Home Radio waves Some pundits need to change their attitude towards GAA brawls

Some pundits need to change their attitude towards GAA brawls

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In the aftermath of yesterday’s game between Galway and Armagh, we should talk about the incredible level of football on display. It was a contest between two excellent teams who had no shortage of brilliant moments during the more than 90 minutes of action.

As we all know, the post-match conversation was dominated by a different topic.

The brawl that unfolded after regulation time ended in this game is sure to dominate the headlines and radio airwaves for days to come. The eye gouging incident was an absolute disgrace and was rightly widely condemned.

Saying that, the rest of the scenes that unfolded in Croke Park yesterday really shouldn’t have come as a surprise. The truth is, such scrums are far too common at the top level of GAA.

We see time and time again in the best inter-county games that both sets of players are involved in unnecessary mass altercations, which is often seen as part and parcel of the sport. A broader discussion around the issue only really happens when we have such an unsavory incident as the one we had yesterday, but the problem itself is deeply rooted in the GAA.

There are few other sports where this happens so regularly. It can happen in football, rugby and other sports, but it often equates to a bit of shirt-wearing and menacing looks. Unfortunately, this can often lead to dangerous thrown punches or grappling on the ground in Gaelic football.

People condemn these incidents as a “disgrace” when a line is crossed, but perhaps it is the location of that line that needs to be changed.

Take last night’s edition of Sunday’s game for example.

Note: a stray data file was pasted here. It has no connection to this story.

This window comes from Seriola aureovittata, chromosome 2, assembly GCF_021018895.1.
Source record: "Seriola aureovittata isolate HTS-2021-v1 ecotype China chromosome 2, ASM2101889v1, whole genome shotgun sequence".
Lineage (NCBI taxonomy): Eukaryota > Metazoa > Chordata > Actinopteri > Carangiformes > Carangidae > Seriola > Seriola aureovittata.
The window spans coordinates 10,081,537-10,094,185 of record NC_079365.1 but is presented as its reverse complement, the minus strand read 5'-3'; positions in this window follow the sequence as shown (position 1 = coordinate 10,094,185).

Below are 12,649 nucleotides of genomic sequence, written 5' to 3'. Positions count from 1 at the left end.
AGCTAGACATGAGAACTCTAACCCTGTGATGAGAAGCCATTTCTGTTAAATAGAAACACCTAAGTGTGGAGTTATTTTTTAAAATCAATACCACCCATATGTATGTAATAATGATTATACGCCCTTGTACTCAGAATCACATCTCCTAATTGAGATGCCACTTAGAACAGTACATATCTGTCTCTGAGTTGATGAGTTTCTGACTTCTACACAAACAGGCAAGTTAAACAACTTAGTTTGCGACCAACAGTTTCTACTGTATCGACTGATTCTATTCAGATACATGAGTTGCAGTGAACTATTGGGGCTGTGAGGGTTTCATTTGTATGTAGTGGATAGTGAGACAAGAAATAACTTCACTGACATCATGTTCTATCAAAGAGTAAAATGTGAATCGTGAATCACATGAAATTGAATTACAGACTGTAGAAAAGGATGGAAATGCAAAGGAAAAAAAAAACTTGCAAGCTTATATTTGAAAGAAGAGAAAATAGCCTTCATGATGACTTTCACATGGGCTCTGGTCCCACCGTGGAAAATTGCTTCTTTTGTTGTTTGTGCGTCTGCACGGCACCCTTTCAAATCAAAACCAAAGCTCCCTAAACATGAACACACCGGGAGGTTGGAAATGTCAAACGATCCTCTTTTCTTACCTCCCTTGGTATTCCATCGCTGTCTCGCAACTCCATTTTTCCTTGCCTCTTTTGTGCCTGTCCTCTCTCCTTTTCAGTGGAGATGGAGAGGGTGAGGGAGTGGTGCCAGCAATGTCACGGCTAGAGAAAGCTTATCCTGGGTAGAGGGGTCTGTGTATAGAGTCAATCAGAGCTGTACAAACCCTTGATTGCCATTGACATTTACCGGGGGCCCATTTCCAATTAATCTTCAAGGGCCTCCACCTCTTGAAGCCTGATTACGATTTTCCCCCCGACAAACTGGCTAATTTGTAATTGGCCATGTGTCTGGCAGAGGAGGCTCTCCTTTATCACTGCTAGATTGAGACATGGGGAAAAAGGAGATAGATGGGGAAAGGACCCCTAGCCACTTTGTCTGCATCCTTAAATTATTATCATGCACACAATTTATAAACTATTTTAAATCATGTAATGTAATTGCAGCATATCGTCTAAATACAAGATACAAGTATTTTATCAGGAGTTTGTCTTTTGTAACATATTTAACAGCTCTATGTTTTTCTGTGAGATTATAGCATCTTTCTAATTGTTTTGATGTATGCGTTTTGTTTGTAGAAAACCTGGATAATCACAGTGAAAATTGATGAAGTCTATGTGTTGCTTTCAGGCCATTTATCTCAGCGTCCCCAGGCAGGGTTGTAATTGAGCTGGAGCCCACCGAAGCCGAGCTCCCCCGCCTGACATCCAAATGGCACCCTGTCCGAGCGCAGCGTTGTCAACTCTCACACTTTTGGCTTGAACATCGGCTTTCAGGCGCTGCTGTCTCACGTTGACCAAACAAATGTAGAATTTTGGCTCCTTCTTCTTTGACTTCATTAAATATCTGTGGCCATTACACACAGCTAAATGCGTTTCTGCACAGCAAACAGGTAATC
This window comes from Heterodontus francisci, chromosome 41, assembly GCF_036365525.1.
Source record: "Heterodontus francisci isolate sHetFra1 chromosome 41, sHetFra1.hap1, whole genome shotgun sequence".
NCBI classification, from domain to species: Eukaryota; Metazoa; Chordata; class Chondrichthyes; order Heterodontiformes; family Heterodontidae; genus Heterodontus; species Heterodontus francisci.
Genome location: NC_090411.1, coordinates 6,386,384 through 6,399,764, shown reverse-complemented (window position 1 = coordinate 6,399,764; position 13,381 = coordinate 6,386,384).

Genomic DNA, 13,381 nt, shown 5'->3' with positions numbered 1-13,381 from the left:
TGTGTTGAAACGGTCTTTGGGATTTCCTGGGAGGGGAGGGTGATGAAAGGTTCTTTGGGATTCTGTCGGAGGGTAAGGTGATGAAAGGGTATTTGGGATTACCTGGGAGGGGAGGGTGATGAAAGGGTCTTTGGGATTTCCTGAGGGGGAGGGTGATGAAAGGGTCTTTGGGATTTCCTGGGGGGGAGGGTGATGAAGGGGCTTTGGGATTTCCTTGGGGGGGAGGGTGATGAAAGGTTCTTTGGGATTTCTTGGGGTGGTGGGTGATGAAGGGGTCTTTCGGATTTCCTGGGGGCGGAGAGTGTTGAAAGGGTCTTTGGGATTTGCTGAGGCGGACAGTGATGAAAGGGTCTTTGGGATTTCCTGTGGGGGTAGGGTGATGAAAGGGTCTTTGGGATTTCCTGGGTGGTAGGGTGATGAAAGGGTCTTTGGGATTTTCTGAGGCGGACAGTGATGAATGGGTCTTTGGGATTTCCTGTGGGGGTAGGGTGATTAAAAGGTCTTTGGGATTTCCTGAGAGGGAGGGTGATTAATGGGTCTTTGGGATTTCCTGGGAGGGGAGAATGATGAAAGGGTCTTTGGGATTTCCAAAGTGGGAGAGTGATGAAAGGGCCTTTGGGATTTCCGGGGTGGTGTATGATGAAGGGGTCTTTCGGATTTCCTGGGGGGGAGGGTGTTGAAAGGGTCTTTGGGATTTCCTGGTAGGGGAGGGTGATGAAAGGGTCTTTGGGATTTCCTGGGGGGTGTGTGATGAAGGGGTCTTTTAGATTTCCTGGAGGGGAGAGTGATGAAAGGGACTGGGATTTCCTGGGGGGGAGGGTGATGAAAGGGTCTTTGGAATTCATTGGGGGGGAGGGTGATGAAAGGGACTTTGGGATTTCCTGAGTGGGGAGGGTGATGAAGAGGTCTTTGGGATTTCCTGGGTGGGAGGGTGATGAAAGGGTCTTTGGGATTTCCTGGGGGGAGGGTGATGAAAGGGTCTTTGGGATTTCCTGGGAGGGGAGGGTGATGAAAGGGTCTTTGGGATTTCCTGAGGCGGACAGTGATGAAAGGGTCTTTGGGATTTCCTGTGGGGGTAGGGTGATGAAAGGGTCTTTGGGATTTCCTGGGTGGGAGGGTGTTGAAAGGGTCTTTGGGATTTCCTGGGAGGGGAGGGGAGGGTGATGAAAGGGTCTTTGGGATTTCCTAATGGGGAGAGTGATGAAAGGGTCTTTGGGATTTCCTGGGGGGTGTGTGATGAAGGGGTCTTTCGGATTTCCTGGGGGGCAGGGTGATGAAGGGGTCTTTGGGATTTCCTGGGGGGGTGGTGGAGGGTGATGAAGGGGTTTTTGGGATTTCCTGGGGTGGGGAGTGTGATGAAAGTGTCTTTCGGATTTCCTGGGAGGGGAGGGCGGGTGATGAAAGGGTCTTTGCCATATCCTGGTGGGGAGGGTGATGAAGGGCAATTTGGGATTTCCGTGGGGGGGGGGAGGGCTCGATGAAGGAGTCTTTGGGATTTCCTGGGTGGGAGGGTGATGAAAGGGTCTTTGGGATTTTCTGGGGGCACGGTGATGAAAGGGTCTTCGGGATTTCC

The panel of Sean Cavanagh, Colm Cooper and Ciaran Whelan were discussing what happened in the Galway-Armagh match, where they all rightly said eye gouging was a disgrace. The problem was that Cavanagh and Whelan also defended much of what happened around that incident.

Whelan basically attributed all of this to both teams entering the locker room on the same side of the stadium, despite the fact that it happens in all other sports, usually without incident. Cavanagh had a similar feeling about it, saying a little mass brawl between players doesn’t hurt until those on the sidelines get involved.

Sometimes it’s good when the playing members are involved, it’s a display of raw emotion in the white heat of battle. Then you involve men who shouldn’t be there.

Both teams went to the same locker room. I have no idea why this was the case and it should be looked into. Then it gets ugly, when you have guys there who aren’t involved in the game itself and have nothing to lose…

When it gets to this level where guys get involved in this way, it should never be seen in any sporting field or arena anywhere in the world…

It’s good up to a point, but after that it’s a shame…

I think there should be tougher penalties for guys who shouldn’t be there.

There is sometimes a bit of mutual respect between the players, a bit of jostling. It is quite acceptable.

This is the problem that the GAA must tackle.

If these fights are considered acceptable by those who participate in them, why would they think twice before not participating? It’s a rotten attitude in the Gaelic games, an attitude that absolutely does not favor the sport as spectacle. Everyone likes to see passion, but that shouldn’t lead to incidents like the one we saw yesterday.

The way the GAA treats them certainly doesn’t help. While referee David Coldrick was put in a very difficult position yesterday, his solution to the problem seemed to be to send off two of the only players who weren’t really that much involved.

They will probably get away with it on appeal, as it should probably be said. As for the main combat contributors, it will be interesting to see what happens there.

To be fair to Colm Cooper, he rightly claimed that the GAA needed to be much tougher in cracking down on scrums in the sport.

These scrums tend to happen from time to time, are the GAA penalties severe enough? Are they dealing with the problem appropriately?

Are they doing enough? We see it in club games, we see it in inter-county games? There should be tougher, tougher penalties.

Eye gouging is a disgrace.

This is an all too common problem on the GAA, which doesn’t seem to get better. It’s no wonder the attitude of many at the top of the sport is that mass brawls are a normal part of the game.

At a time when well-known pundits are pontificating on a made-up problem of children being kicked out of Gaelic games due to a shortened inter-county timetable, perhaps we should be concerned about the problem of parents keeping children away from a sport which frequently features dangerous brawls on the touchline.

This is a more difficult conversation, but much more important.

SEE ALSO: Tense exchange between Kieran McGeeney and BBC Journo after Armagh loss